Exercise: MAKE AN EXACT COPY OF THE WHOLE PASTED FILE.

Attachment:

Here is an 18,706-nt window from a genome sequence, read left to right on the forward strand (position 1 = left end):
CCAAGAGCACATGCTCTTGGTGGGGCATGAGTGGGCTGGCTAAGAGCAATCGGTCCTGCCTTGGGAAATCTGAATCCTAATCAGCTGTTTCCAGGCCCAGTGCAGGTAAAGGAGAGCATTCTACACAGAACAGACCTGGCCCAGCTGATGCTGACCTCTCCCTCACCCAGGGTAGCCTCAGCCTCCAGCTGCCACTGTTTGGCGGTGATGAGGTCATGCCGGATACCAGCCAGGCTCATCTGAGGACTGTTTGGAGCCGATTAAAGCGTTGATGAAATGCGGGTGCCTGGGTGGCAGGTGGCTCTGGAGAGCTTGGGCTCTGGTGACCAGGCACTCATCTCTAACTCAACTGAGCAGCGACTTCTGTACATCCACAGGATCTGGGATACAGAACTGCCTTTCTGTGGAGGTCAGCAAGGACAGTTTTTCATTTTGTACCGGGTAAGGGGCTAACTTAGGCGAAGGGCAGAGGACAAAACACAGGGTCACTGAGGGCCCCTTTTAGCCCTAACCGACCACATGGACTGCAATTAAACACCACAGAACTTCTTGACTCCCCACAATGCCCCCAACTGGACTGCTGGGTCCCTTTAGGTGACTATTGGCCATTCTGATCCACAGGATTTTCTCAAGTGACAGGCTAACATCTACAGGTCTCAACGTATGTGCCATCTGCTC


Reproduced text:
Here is an 18,706-nt window from a genome sequence, read left to right on the forward strand (position 1 = left end):
CCAAGAGCACATGCTCTTGGTGGGGCATGAGTGGGCTGGCTAAGAGCAATCGGTCCTGCCTTGGGAAATCTGAATCCTAATCAGCTGTTTCCAGGCCCAGTGCAGGTAAAGGAGAGCATTCTACACAGAACAGACCTGGCCCAGCTGATGCTGACCTCTCCCTCACCCAGGGTAGCCTCAGCCTCCAGCTGCCACTGTTTGGCGGTGATGAGGTCATGCCGGATACCAGCCAGGCTCATCTGAGGACTGTTTGGAGCCGATTAAAGCGTTGATGAAATGCGGGTGCCTGGGTGGCAGGTGGCTCTGGAGAGCTTGGGCTCTGGTGACCAGGCACTCATCTCTAACTCAACTGAGCAGCGACTTCTGTACATCCACAGGATCTGGGATACAGAACTGCCTTTCTGTGGAGGTCAGCAAGGACAGTTTTTCATTTTGTACCGGGTAAGGGGCTAACTTAGGCGAAGGGCAGAGGACAAAACACAGGGTCACTGAGGGCCCCTTTTAGCCCTAACCGACCACATGGACTGCAATTAAACACCACAGAACTTCTTGACTCCCCACAATGCCCCCAACTGGACTGCTGGGTCCCTTTAGGTGACTATTGGCCATTCTGATCCACAGGATTTTCTCAAGTGACAGGCTAACATCTACAGGTCTCAACGTATGTGCCATCTGCTC